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The Biggest Challenges and Adjustments I Faced Living & Teaching English in Germany
Written by: Tamie Arietta
Last Updated: December 3, 2019
By: Tamie Arietta
I have to say, moving to Germany has been one of the best decisions I’ve ever made. But, it definitely generated far more tears and hurdles than I would have had living in the states. Expat life is nothing like you expect it to be. Going on vacation and living abroad are very different ways to experience a new country. Yes, there are challenges no matter where you move, but when you move to a foreign country, there are additional challenges that can make adjusting seem impossible at times. However, once you are settled, you tend to find ways to appreciate even the annoying lost-in-translation moments.
1. German Bureaucracy
How could this not be first on my list? I started two companies assisting expats after my own experiences dealing with the German bureaucracy. My first experience with the foreigner's office was applying for a language permit back in 2014. I researched and prepared as well as one can with outdated information online. The big appointment day finally arrived, and I was ready and super excited. When I mentioned to the agent that I brought everything I needed. His response was, "I'm German, I will find something wrong with it!" Finally, after a few trips back-and-forth bringing different documents each time because the agents would change, and they would want to see something new, I finally got approved. Every time I left, I would be in tears, because the agents can sometimes come off a little harsh (see number 3). It took about 30-days for the official approval, which is relatively quick for Hamburg, but it took another 8-10 weeks before I was able to pick up my new permit card. The stereotype of Germans being structured and organized is very accurate, but when it comes to the foreigner's office, it can be pure chaos with what seems like no structure. I vowed after my first application, that never again would I let another person go through the challenges I went through.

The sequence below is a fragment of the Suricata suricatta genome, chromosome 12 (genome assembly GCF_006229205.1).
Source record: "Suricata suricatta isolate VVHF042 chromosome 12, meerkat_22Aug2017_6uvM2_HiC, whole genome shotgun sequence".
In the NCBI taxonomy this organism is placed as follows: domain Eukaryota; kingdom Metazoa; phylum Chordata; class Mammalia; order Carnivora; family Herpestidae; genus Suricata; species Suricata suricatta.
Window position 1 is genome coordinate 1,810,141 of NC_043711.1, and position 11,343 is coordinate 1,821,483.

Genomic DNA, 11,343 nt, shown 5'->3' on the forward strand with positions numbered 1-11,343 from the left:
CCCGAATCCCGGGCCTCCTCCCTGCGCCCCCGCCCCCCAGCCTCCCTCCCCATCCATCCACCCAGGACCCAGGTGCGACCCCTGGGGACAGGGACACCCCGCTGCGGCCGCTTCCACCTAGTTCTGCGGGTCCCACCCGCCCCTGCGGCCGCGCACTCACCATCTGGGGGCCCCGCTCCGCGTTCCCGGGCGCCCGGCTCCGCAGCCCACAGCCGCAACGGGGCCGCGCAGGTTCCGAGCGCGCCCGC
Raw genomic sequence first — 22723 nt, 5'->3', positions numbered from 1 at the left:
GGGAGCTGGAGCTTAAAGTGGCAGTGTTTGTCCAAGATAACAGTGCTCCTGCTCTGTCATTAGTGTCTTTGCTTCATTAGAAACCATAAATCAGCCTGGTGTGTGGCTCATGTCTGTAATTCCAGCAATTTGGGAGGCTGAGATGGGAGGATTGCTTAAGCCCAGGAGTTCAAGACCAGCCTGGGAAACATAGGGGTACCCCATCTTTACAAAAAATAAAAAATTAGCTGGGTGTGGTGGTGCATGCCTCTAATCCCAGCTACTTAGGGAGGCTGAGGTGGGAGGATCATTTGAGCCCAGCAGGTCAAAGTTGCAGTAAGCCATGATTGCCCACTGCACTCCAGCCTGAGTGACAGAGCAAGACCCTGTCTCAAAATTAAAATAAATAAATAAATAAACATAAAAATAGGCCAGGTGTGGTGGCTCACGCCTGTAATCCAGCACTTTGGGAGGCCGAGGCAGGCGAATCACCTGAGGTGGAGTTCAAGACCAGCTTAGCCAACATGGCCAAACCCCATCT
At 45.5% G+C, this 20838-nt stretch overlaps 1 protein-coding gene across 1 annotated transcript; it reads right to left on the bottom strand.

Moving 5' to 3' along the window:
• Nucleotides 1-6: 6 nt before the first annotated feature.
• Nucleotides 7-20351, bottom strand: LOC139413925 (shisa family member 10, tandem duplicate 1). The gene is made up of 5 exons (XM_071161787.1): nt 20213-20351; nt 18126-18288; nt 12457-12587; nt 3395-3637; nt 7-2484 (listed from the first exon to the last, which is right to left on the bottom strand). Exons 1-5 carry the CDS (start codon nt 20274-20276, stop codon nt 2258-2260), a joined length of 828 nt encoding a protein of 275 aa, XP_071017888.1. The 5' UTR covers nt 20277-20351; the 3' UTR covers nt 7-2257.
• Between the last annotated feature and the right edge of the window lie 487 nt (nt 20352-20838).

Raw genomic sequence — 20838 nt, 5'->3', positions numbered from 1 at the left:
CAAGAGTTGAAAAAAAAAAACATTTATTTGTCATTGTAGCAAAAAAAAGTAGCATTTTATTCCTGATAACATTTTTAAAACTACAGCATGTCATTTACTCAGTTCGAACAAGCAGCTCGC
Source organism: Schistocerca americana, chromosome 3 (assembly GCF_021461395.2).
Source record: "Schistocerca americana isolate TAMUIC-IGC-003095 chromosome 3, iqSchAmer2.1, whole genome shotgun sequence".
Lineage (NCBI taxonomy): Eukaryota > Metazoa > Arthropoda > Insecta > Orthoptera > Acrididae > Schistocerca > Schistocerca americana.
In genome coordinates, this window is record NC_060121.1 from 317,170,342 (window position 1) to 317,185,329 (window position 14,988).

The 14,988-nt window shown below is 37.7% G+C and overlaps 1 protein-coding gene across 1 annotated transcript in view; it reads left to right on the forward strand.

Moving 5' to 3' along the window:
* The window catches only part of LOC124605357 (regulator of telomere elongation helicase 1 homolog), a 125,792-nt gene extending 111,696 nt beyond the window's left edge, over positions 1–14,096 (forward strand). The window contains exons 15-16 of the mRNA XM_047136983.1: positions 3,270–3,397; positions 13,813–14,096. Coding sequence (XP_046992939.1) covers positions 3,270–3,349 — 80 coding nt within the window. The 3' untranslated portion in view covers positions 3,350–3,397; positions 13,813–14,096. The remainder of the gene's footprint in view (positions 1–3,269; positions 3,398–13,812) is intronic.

2. Language Barrier
Being emerged in the language, seeing and hearing it everywhere was a bit intimidating in the beginning. For starters, it sounds very harsh and can be difficult to learn. I took an intensive course right away, to get the basics down. I found when I spoke to people; it was clear the other person knew I was not German and would immediately switch to English. After doing the German-English word dance for a few minutes, ultimately English won making it difficult for me to practice speaking German. On the upside, I found many students this way.
3. Distant Germans
One of my biggest challenges when I first arrived was how unfriendly people seemed. When I lived in the states, I was so used to saying hi to everyone and making small talk. In Germany, people tend to stick to themselves and try to limit conversations with strangers. After months of smiling and saying hi to people as they passed by on the street, I came to realize people aren't necessarily unfriendly, they are just standoffish. Although I actually heard an old lady tell the person she was walking with that I smiled at her, and how odd it was. At that moment, I wished I didn't understand German. You may find the distant nature makes it harder to meet or make friends with Germans, but when you do, they are true friends for life.